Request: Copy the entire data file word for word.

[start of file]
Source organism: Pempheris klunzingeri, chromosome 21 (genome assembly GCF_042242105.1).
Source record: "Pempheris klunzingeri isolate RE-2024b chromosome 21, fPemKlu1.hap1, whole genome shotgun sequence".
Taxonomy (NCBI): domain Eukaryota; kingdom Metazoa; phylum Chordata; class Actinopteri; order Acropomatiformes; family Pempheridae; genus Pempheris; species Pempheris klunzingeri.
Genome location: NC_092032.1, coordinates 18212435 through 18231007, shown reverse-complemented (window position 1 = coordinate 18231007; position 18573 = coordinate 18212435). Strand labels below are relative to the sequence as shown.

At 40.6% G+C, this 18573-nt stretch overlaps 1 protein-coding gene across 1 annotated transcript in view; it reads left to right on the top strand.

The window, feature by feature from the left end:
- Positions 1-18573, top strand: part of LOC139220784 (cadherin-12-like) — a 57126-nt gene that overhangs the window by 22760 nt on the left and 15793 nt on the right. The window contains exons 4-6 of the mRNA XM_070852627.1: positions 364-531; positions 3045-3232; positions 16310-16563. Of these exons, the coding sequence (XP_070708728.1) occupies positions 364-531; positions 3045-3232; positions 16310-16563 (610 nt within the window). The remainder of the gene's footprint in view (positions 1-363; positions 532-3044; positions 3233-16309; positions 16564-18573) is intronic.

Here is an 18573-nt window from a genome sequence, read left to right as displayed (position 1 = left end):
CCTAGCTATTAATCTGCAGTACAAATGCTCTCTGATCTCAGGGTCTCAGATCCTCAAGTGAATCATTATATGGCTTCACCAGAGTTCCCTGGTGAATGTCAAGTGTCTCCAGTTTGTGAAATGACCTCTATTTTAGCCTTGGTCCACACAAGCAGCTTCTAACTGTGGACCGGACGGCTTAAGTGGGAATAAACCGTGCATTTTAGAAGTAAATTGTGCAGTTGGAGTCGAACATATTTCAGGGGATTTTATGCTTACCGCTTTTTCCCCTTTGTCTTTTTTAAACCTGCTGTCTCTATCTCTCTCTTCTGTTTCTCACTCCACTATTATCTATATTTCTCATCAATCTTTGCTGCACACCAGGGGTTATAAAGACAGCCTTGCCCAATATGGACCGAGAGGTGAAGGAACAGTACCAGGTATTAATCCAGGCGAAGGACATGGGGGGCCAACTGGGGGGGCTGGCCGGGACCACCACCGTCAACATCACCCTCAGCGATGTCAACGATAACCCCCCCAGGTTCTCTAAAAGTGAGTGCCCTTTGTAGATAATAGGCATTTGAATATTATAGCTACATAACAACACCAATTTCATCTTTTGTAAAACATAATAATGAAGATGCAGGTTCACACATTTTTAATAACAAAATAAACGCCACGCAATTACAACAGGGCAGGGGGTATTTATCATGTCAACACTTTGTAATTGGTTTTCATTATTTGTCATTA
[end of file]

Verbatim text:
Source organism: Pempheris klunzingeri, chromosome 21 (genome assembly GCF_042242105.1).
Source record: "Pempheris klunzingeri isolate RE-2024b chromosome 21, fPemKlu1.hap1, whole genome shotgun sequence".
Taxonomy (NCBI): domain Eukaryota; kingdom Metazoa; phylum Chordata; class Actinopteri; order Acropomatiformes; family Pempheridae; genus Pempheris; species Pempheris klunzingeri.
Genome location: NC_092032.1, coordinates 18212435 through 18231007, shown reverse-complemented (window position 1 = coordinate 18231007; position 18573 = coordinate 18212435). Strand labels below are relative to the sequence as shown.

At 40.6% G+C, this 18573-nt stretch overlaps 1 protein-coding gene across 1 annotated transcript in view; it reads left to right on the top strand.

The window, feature by feature from the left end:
- Positions 1-18573, top strand: part of LOC139220784 (cadherin-12-like) — a 57126-nt gene that overhangs the window by 22760 nt on the left and 15793 nt on the right. The window contains exons 4-6 of the mRNA XM_070852627.1: positions 364-531; positions 3045-3232; positions 16310-16563. Of these exons, the coding sequence (XP_070708728.1) occupies positions 364-531; positions 3045-3232; positions 16310-16563 (610 nt within the window). The remainder of the gene's footprint in view (positions 1-363; positions 532-3044; positions 3233-16309; positions 16564-18573) is intronic.

Here is an 18573-nt window from a genome sequence, read left to right as displayed (position 1 = left end):
CCTAGCTATTAATCTGCAGTACAAATGCTCTCTGATCTCAGGGTCTCAGATCCTCAAGTGAATCATTATATGGCTTCACCAGAGTTCCCTGGTGAATGTCAAGTGTCTCCAGTTTGTGAAATGACCTCTATTTTAGCCTTGGTCCACACAAGCAGCTTCTAACTGTGGACCGGACGGCTTAAGTGGGAATAAACCGTGCATTTTAGAAGTAAATTGTGCAGTTGGAGTCGAACATATTTCAGGGGATTTTATGCTTACCGCTTTTTCCCCTTTGTCTTTTTTAAACCTGCTGTCTCTATCTCTCTCTTCTGTTTCTCACTCCACTATTATCTATATTTCTCATCAATCTTTGCTGCACACCAGGGGTTATAAAGACAGCCTTGCCCAATATGGACCGAGAGGTGAAGGAACAGTACCAGGTATTAATCCAGGCGAAGGACATGGGGGGCCAACTGGGGGGGCTGGCCGGGACCACCACCGTCAACATCACCCTCAGCGATGTCAACGATAACCCCCCCAGGTTCTCTAAAAGTGAGTGCCCTTTGTAGATAATAGGCATTTGAATATTATAGCTACATAACAACACCAATTTCATCTTTTGTAAAACATAATAATGAAGATGCAGGTTCACACATTTTTAATAACAAAATAAACGCCACGCAATTACAACAGGGCAGGGGGTATTTATCATGTCAACACTTTGTAATTGGTTTTCATTATTTGTCATTA